Energy & Focus – Looking Back (Part #5) – Weekend Reflections for Leaders: November 3, 2018

As a reminder, the intent of the next several Weekend Reflections for Leaders is to share some learnings from my journey of leaving a successful career with a great multi-national, life science company to learn and grow in the high growth (and high risk) mid-stage and early-stage life science marketplace. Over the last decade, I led a few companies to successful exits and also experienced a few very painful failures.

Here is a summary of the last few weeks of Looking Back:

Part #1: Guiding Principles.

Part #2: Risk Taking and the Value of Failure:

Part #3: Teamwork:   

Part #4: Inspiration:

There is a great amount of work that needs to be done to remain competitive in the marketplace for both large and small companies. Another key learning from this leadership journey from a large, multi-national company to early stage entrepreneurial ventures has been around Energy and Focus.

What decisions did I make today? What did I accomplish today?

What were the most difficult problems I faced today and how did I solve them?

What did I get paid to do today?

The answers to those questions can be a helpful reality check for today’s leaders on how they direct energy and focus.

The practical reality in leading a business is that with size comes complexity. In many ways, there is no avoidance of that reality. However, the amount of internal grind and unproductive, non-value adding work that goes on in large companies is mind boggling once you unplug and experience something different.

For many large companies, the number of routine meetings and the amount of internal process that could instead be solved with just a few bullet points of action steps and clearly assigned accountability via a short email or a quick hallway conversation is what results in a massive energy drain and lack of focus on the important issues to grow a business.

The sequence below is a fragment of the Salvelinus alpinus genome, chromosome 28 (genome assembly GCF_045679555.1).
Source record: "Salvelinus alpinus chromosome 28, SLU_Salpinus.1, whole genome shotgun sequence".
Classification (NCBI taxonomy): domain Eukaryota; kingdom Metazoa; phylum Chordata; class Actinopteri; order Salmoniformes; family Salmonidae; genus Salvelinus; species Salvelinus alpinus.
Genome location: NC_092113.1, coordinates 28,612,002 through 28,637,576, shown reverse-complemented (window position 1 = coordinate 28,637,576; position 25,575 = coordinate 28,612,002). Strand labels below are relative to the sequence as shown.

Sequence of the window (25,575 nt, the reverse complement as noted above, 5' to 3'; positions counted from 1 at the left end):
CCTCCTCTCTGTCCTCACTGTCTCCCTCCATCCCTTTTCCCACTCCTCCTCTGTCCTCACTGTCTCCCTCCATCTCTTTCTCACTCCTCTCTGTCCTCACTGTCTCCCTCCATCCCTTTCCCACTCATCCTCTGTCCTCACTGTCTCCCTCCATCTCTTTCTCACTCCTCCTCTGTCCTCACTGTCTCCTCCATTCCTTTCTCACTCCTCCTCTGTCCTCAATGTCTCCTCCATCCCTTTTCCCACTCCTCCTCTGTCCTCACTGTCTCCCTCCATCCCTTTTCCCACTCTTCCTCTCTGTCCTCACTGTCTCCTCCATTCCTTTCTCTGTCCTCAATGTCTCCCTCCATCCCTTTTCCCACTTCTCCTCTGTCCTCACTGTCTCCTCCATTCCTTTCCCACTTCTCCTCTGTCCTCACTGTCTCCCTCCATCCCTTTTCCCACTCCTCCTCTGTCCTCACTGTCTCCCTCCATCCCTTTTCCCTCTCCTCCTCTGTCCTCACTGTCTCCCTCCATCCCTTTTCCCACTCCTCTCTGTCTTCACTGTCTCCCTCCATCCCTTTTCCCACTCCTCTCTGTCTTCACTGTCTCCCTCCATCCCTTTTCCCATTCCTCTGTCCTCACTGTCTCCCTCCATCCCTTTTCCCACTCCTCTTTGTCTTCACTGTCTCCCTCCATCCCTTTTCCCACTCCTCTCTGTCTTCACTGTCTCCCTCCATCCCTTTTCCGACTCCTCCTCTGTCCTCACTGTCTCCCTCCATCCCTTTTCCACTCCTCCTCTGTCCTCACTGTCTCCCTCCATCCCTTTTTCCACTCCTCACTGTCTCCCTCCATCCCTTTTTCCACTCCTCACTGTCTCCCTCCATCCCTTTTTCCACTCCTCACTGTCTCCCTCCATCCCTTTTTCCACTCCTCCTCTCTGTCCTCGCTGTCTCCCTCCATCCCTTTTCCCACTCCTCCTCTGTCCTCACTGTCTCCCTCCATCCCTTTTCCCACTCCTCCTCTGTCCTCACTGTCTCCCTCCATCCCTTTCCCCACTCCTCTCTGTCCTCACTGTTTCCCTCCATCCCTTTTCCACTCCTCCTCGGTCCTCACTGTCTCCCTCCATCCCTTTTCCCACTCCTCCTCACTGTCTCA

Large corporations create a significant amount of checks and balances with layers of leadership oversight. In heavily regulated industries like healthcare, there are some real risks that need to managed and key decisions must go through different lenses (commercial, regulatory, legal, financial, human resources, etc.) to manage very real marketplace risk. However, the amount of energy that is drained through lack of focus on the real issues, an inefficient process with no clearly defined guardrails, and lack of empowered leaders results in highly talented, highly energetic people becoming frustrated.

For many commercial teams in large companies, the internal review process for routine events or projects creates a massive amount of wasted motion and energy depletion of its most talented teams.  The classic example of slide deck reviews and edits that may cycle up and down the leadership structure consumes a huge amount of energy and time which can delay projects and frustrate highly competent teams. 

The most striking difference in an entrepreneurial minded organization is the massive shift in energy and focus towards solving real customer problems and creating new innovative products based on those learnings from customers. There is no bandwidth for internal grind in small companies; Work needs to get done today, customer issues need to be solved today, and the development of new products needs to be accelerated to attract new customers and investors.

The internal wasted motion in many large commercial teams in big companies depletes the energy and appetite of well-intended, talented teams to innovate and create real opportunities for the growth of products and solutions.

The cycle of meetings to meetings without clear action steps, decisions made, and individuals held accountable to move the project forward can be an all-consuming effort for large companies.  The meeting after the meeting in the hallway to express issues that should have been voiced in the actual meeting creates a cultural dynamic that drains energy and creates a lack of focused effort on getting to the heart of issues quickly and effectively.

Today’s senior executives and top talent have an amazing amount of energy, insight, and potential to innovate.  The challenge for leaders in large organizations is how to minimize the energy drain on wasteful internal grind by establishing clear principles for decision making and risk taking that enable teams to move quickly with the appropriate guardrails to focus their energy on supporting customers and driving innovation that sustains growth.

Enabling individuals and teams to unleash energy and focus on the important things in running a business will help even large complex companies continue to thrive and grow.

What if I were to ask you, “What is the most difficult leadership challenge you are facing today?” What would you say?

Here are a few resources to help:

  1. Download FREE resources at
  2. Contact me. Email: (M) 269-370-9275

David Esposito

Business Partnership concept. business man shaking hands during a meeting in the office, success, dealing, greeting.

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